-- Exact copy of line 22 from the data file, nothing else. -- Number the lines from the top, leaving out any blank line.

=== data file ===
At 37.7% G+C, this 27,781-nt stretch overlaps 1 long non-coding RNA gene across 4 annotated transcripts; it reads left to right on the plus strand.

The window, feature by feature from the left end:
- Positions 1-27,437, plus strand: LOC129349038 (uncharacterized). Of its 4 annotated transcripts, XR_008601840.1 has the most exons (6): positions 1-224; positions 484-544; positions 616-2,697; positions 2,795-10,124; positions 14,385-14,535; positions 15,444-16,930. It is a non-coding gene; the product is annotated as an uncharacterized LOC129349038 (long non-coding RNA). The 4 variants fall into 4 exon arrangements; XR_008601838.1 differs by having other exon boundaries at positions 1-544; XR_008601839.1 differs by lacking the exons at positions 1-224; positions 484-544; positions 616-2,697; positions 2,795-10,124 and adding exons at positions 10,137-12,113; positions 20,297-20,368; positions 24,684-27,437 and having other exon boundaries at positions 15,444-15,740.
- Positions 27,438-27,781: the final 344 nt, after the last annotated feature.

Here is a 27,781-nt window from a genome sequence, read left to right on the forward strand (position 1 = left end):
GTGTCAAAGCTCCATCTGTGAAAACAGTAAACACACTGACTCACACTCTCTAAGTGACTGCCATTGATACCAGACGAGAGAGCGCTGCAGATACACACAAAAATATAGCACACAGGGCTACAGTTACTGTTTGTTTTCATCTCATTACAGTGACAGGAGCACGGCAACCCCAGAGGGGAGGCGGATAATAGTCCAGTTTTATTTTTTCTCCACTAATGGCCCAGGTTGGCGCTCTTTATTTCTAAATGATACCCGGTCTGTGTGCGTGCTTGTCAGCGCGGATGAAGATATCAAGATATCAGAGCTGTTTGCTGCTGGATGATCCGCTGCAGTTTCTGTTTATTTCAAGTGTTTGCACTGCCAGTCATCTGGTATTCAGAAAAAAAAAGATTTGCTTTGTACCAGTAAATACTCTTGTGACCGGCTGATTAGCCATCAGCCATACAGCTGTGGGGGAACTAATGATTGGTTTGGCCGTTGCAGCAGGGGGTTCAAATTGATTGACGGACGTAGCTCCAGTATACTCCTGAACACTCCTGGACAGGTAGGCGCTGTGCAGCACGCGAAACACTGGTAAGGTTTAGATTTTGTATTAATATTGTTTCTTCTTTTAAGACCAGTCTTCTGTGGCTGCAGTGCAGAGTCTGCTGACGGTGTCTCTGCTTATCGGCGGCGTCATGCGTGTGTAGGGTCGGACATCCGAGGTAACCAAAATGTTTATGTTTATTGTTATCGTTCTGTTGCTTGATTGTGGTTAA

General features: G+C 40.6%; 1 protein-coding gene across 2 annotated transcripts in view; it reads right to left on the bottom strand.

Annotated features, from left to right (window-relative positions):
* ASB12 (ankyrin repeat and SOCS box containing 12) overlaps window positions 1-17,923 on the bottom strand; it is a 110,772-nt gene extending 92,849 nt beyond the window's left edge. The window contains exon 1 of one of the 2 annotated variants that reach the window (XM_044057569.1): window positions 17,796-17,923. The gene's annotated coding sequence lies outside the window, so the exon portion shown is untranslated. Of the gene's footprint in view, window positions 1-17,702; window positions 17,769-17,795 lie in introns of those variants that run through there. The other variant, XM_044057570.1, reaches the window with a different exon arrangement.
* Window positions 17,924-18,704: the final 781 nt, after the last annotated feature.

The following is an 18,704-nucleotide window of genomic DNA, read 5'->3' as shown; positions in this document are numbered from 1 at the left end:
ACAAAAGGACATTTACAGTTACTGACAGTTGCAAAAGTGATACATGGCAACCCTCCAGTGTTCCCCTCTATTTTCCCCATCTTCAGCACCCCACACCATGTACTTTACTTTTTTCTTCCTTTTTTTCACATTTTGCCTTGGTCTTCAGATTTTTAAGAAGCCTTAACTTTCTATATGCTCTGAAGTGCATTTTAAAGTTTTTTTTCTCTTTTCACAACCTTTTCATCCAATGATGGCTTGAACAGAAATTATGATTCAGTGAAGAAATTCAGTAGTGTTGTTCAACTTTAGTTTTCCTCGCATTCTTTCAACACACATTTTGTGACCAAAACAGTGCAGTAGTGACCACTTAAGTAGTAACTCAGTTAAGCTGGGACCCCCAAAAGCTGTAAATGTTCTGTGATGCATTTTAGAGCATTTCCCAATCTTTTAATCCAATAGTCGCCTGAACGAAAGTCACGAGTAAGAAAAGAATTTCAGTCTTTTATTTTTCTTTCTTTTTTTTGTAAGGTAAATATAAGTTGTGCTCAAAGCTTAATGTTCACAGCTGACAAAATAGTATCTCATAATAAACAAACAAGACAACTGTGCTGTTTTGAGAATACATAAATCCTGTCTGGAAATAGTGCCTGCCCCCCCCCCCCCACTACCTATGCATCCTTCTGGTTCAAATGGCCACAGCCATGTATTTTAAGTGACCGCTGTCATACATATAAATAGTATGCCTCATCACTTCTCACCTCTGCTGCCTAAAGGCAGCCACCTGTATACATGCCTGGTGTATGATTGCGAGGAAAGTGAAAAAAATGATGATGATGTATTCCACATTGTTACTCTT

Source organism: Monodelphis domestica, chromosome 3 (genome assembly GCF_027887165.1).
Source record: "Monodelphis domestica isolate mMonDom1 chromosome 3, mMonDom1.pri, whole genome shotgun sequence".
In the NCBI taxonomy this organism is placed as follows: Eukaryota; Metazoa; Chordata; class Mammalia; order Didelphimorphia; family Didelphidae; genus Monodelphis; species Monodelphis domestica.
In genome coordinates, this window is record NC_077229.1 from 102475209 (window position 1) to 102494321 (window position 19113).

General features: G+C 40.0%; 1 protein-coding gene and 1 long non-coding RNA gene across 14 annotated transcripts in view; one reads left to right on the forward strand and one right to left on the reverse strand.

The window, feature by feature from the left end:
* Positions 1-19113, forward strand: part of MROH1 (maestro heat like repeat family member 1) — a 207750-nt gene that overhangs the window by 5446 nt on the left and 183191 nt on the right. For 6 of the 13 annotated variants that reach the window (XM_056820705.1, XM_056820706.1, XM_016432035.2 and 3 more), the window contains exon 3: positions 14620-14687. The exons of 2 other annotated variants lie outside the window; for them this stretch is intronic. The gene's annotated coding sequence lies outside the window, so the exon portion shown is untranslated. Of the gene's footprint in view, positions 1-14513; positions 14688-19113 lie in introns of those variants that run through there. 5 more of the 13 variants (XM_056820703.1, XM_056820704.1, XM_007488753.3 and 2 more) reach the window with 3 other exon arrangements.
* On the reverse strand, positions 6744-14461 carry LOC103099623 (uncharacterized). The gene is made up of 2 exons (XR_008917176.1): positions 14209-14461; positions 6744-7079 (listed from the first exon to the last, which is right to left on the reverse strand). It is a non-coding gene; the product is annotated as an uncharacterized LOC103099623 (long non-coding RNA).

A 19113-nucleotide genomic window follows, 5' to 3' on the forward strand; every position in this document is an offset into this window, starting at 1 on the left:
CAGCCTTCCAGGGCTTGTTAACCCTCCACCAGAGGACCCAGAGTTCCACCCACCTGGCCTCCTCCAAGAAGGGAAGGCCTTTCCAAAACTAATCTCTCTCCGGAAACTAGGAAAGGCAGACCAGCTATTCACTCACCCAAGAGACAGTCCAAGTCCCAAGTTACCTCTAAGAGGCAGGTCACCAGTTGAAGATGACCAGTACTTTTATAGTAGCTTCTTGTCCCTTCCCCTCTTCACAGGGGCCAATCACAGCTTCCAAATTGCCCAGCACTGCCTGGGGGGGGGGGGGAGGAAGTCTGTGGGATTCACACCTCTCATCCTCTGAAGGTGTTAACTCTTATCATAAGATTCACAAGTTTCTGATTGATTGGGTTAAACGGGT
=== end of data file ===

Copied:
CAGCCTTCCAGGGCTTGTTAACCCTCCACCAGAGGACCCAGAGTTCCACCCACCTGGCCTCCTCCAAGAAGGGAAGGCCTTTCCAAAACTAATCTCTCTCCGGAAACTAGGAAAGGCAGACCAGCTATTCACTCACCCAAGAGACAGTCCAAGTCCCAAGTTACCTCTAAGAGGCAGGTCACCAGTTGAAGATGACCAGTACTTTTATAGTAGCTTCTTGTCCCTTCCCCTCTTCACAGGGGCCAATCACAGCTTCCAAATTGCCCAGCACTGCCTGGGGGGGGGGGGGAGGAAGTCTGTGGGATTCACACCTCTCATCCTCTGAAGGTGTTAACTCTTATCATAAGATTCACAAGTTTCTGATTGATTGGGTTAAACGGGT